Lorrin Thomas is an associate professor of history at Rutgers University-Camden, where she teaches Latin American and Caribbean history and the comparative history of the Americas. Her research explores ideas about rights and equality in the twentieth-century Americas. Her first book, Puerto Rican Citizen: History and Political Identity in Twentieth-Century New York City (2010), traces the complex meanings of citizenship for colonial migrants in the U.S. metropole. She is currently working on two books: a study of Puerto Rican politics and civil rights in the United States, with Aldo Lauria Santiago, and an examination of the politics of human rights in the Americas in the 1970s.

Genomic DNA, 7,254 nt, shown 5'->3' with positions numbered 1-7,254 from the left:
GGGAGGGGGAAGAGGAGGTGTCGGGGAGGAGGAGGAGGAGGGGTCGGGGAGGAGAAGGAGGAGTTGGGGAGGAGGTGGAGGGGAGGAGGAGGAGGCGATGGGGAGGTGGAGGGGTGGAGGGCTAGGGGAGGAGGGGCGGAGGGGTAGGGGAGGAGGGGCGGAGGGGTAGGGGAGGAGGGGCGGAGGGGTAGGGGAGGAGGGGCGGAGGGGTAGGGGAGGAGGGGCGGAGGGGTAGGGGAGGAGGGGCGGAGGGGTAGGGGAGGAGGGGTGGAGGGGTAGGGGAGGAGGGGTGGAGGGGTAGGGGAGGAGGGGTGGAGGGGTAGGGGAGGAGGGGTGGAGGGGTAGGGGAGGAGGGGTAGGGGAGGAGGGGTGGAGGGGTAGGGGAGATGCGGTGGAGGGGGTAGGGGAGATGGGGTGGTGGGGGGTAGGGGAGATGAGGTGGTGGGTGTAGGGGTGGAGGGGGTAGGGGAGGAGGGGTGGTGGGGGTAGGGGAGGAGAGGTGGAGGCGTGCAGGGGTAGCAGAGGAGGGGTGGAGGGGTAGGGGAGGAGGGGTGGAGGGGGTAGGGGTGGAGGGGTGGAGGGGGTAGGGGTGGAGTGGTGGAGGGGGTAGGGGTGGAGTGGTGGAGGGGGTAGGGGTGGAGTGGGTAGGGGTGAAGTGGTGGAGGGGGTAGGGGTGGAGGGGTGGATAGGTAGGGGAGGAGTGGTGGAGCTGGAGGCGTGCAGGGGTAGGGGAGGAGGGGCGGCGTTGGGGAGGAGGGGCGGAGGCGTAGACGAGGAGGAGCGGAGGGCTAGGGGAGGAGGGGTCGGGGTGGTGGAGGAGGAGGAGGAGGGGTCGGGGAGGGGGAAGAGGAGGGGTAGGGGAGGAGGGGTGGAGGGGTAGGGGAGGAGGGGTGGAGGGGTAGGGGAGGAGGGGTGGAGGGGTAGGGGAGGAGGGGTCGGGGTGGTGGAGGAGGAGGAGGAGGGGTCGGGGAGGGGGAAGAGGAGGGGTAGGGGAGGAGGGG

This lecture connects the emergence of human rights politics around the Americas in the 1970s to the perceived failures of liberal social movements (in the U.S.) and to intensifying state violence against dissidents (in Latin America) after the 1960s. The focus of the lecture is on Mexico in the 1970s.